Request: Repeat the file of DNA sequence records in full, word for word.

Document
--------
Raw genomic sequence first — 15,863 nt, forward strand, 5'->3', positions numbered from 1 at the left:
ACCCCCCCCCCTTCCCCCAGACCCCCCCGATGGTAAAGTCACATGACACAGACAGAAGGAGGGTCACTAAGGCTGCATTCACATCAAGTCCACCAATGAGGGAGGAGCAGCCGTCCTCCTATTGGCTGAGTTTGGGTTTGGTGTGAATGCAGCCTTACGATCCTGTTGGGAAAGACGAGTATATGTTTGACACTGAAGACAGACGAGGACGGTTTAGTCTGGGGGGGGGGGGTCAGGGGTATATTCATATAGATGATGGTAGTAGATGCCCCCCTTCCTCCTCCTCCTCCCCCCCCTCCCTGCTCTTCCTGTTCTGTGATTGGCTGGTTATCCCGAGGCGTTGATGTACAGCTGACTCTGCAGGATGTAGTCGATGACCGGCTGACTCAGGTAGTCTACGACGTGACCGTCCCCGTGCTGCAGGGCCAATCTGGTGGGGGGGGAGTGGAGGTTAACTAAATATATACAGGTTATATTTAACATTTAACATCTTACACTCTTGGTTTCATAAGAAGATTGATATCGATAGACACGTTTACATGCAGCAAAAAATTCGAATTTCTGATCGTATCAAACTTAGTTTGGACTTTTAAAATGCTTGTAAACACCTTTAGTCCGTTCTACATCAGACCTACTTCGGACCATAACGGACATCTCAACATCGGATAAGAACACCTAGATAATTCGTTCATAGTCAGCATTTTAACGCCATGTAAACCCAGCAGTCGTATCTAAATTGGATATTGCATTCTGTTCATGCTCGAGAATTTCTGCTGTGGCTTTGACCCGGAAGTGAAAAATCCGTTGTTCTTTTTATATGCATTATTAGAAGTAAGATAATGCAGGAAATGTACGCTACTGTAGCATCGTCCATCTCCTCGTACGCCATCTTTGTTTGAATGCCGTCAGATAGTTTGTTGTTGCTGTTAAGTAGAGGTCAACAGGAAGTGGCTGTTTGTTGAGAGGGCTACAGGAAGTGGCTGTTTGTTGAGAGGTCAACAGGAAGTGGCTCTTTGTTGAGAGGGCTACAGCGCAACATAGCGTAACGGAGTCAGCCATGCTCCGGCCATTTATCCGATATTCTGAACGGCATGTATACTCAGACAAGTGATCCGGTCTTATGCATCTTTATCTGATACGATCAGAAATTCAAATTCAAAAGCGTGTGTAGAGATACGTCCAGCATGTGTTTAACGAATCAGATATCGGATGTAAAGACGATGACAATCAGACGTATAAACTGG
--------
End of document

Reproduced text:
Raw genomic sequence first — 15,863 nt, forward strand, 5'->3', positions numbered from 1 at the left:
ACCCCCCCCCCTTCCCCCAGACCCCCCCGATGGTAAAGTCACATGACACAGACAGAAGGAGGGTCACTAAGGCTGCATTCACATCAAGTCCACCAATGAGGGAGGAGCAGCCGTCCTCCTATTGGCTGAGTTTGGGTTTGGTGTGAATGCAGCCTTACGATCCTGTTGGGAAAGACGAGTATATGTTTGACACTGAAGACAGACGAGGACGGTTTAGTCTGGGGGGGGGGGGTCAGGGGTATATTCATATAGATGATGGTAGTAGATGCCCCCCTTCCTCCTCCTCCTCCCCCCCCTCCCTGCTCTTCCTGTTCTGTGATTGGCTGGTTATCCCGAGGCGTTGATGTACAGCTGACTCTGCAGGATGTAGTCGATGACCGGCTGACTCAGGTAGTCTACGACGTGACCGTCCCCGTGCTGCAGGGCCAATCTGGTGGGGGGGGAGTGGAGGTTAACTAAATATATACAGGTTATATTTAACATTTAACATCTTACACTCTTGGTTTCATAAGAAGATTGATATCGATAGACACGTTTACATGCAGCAAAAAATTCGAATTTCTGATCGTATCAAACTTAGTTTGGACTTTTAAAATGCTTGTAAACACCTTTAGTCCGTTCTACATCAGACCTACTTCGGACCATAACGGACATCTCAACATCGGATAAGAACACCTAGATAATTCGTTCATAGTCAGCATTTTAACGCCATGTAAACCCAGCAGTCGTATCTAAATTGGATATTGCATTCTGTTCATGCTCGAGAATTTCTGCTGTGGCTTTGACCCGGAAGTGAAAAATCCGTTGTTCTTTTTATATGCATTATTAGAAGTAAGATAATGCAGGAAATGTACGCTACTGTAGCATCGTCCATCTCCTCGTACGCCATCTTTGTTTGAATGCCGTCAGATAGTTTGTTGTTGCTGTTAAGTAGAGGTCAACAGGAAGTGGCTGTTTGTTGAGAGGGCTACAGGAAGTGGCTGTTTGTTGAGAGGTCAACAGGAAGTGGCTCTTTGTTGAGAGGGCTACAGCGCAACATAGCGTAACGGAGTCAGCCATGCTCCGGCCATTTATCCGATATTCTGAACGGCATGTATACTCAGACAAGTGATCCGGTCTTATGCATCTTTATCTGATACGATCAGAAATTCAAATTCAAAAGCGTGTGTAGAGATACGTCCAGCATGTGTTTAACGAATCAGATATCGGATGTAAAGACGATGACAATCAGACGTATAAACTGG